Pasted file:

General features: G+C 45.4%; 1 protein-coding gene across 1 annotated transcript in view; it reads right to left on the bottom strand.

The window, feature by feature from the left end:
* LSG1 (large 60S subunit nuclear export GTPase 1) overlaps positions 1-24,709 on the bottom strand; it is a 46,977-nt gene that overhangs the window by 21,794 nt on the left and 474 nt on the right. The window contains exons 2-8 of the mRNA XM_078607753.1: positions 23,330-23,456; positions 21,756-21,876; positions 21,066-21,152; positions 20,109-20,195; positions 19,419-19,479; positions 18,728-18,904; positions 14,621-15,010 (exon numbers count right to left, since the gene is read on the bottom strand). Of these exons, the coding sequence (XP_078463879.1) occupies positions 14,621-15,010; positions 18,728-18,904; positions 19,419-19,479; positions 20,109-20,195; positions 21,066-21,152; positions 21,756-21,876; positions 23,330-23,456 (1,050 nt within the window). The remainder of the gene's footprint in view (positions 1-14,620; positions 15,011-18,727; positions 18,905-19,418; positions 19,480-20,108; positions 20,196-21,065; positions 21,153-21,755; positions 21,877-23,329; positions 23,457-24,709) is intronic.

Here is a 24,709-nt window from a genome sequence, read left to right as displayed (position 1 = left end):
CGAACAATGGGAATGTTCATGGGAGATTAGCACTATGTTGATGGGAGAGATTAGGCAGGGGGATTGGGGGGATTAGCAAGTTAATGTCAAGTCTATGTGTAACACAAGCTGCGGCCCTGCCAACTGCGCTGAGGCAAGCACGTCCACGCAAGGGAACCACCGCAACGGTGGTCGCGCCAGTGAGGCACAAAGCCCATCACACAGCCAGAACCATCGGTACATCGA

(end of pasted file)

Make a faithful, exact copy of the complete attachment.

General features: G+C 45.4%; 1 protein-coding gene across 1 annotated transcript in view; it reads right to left on the bottom strand.

The window, feature by feature from the left end:
* LSG1 (large 60S subunit nuclear export GTPase 1) overlaps positions 1-24,709 on the bottom strand; it is a 46,977-nt gene that overhangs the window by 21,794 nt on the left and 474 nt on the right. The window contains exons 2-8 of the mRNA XM_078607753.1: positions 23,330-23,456; positions 21,756-21,876; positions 21,066-21,152; positions 20,109-20,195; positions 19,419-19,479; positions 18,728-18,904; positions 14,621-15,010 (exon numbers count right to left, since the gene is read on the bottom strand). Of these exons, the coding sequence (XP_078463879.1) occupies positions 14,621-15,010; positions 18,728-18,904; positions 19,419-19,479; positions 20,109-20,195; positions 21,066-21,152; positions 21,756-21,876; positions 23,330-23,456 (1,050 nt within the window). The remainder of the gene's footprint in view (positions 1-14,620; positions 15,011-18,727; positions 18,905-19,418; positions 19,480-20,108; positions 20,196-21,065; positions 21,153-21,755; positions 21,877-23,329; positions 23,457-24,709) is intronic.

Here is a 24,709-nt window from a genome sequence, read left to right as displayed (position 1 = left end):
CGAACAATGGGAATGTTCATGGGAGATTAGCACTATGTTGATGGGAGAGATTAGGCAGGGGGATTGGGGGGATTAGCAAGTTAATGTCAAGTCTATGTGTAACACAAGCTGCGGCCCTGCCAACTGCGCTGAGGCAAGCACGTCCACGCAAGGGAACCACCGCAACGGTGGTCGCGCCAGTGAGGCACAAAGCCCATCACACAGCCAGAACCATCGGTACATCGA